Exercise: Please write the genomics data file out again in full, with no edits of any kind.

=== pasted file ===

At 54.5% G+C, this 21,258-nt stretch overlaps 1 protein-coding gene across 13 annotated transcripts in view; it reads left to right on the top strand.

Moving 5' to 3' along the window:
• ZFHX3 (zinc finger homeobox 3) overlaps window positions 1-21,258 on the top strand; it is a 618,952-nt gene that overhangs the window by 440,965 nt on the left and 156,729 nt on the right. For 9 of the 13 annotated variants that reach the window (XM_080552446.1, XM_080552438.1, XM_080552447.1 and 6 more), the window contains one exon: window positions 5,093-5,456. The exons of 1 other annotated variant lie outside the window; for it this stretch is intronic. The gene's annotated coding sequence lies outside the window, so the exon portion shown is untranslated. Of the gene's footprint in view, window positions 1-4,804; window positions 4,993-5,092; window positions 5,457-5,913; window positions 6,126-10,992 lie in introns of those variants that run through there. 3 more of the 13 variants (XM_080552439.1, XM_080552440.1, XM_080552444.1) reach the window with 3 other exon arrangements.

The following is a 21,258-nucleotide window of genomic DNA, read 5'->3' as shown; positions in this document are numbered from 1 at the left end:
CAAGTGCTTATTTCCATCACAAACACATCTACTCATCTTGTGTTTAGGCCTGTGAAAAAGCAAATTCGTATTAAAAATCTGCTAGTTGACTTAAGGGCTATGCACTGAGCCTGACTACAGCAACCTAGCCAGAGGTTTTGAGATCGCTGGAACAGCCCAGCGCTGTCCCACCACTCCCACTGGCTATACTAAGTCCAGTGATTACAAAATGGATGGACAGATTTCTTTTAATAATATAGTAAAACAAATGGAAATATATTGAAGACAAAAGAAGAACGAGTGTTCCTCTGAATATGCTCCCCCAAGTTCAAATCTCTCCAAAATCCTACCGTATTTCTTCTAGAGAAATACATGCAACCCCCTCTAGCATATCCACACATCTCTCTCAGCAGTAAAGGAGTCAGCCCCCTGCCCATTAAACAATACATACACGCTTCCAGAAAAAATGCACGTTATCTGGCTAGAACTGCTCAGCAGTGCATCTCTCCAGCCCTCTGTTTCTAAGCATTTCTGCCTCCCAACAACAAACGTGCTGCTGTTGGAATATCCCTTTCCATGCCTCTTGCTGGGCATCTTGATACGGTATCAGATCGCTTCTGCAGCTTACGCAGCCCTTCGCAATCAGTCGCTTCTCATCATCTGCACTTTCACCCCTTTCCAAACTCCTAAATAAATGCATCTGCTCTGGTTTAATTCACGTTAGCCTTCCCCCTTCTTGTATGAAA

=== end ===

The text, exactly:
At 54.5% G+C, this 21,258-nt stretch overlaps 1 protein-coding gene across 13 annotated transcripts in view; it reads left to right on the top strand.

Moving 5' to 3' along the window:
• ZFHX3 (zinc finger homeobox 3) overlaps window positions 1-21,258 on the top strand; it is a 618,952-nt gene that overhangs the window by 440,965 nt on the left and 156,729 nt on the right. For 9 of the 13 annotated variants that reach the window (XM_080552446.1, XM_080552438.1, XM_080552447.1 and 6 more), the window contains one exon: window positions 5,093-5,456. The exons of 1 other annotated variant lie outside the window; for it this stretch is intronic. The gene's annotated coding sequence lies outside the window, so the exon portion shown is untranslated. Of the gene's footprint in view, window positions 1-4,804; window positions 4,993-5,092; window positions 5,457-5,913; window positions 6,126-10,992 lie in introns of those variants that run through there. 3 more of the 13 variants (XM_080552439.1, XM_080552440.1, XM_080552444.1) reach the window with 3 other exon arrangements.

The following is a 21,258-nucleotide window of genomic DNA, read 5'->3' as shown; positions in this document are numbered from 1 at the left end:
CAAGTGCTTATTTCCATCACAAACACATCTACTCATCTTGTGTTTAGGCCTGTGAAAAAGCAAATTCGTATTAAAAATCTGCTAGTTGACTTAAGGGCTATGCACTGAGCCTGACTACAGCAACCTAGCCAGAGGTTTTGAGATCGCTGGAACAGCCCAGCGCTGTCCCACCACTCCCACTGGCTATACTAAGTCCAGTGATTACAAAATGGATGGACAGATTTCTTTTAATAATATAGTAAAACAAATGGAAATATATTGAAGACAAAAGAAGAACGAGTGTTCCTCTGAATATGCTCCCCCAAGTTCAAATCTCTCCAAAATCCTACCGTATTTCTTCTAGAGAAATACATGCAACCCCCTCTAGCATATCCACACATCTCTCTCAGCAGTAAAGGAGTCAGCCCCCTGCCCATTAAACAATACATACACGCTTCCAGAAAAAATGCACGTTATCTGGCTAGAACTGCTCAGCAGTGCATCTCTCCAGCCCTCTGTTTCTAAGCATTTCTGCCTCCCAACAACAAACGTGCTGCTGTTGGAATATCCCTTTCCATGCCTCTTGCTGGGCATCTTGATACGGTATCAGATCGCTTCTGCAGCTTACGCAGCCCTTCGCAATCAGTCGCTTCTCATCATCTGCACTTTCACCCCTTTCCAAACTCCTAAATAAATGCATCTGCTCTGGTTTAATTCACGTTAGCCTTCCCCCTTCTTGTATGAAA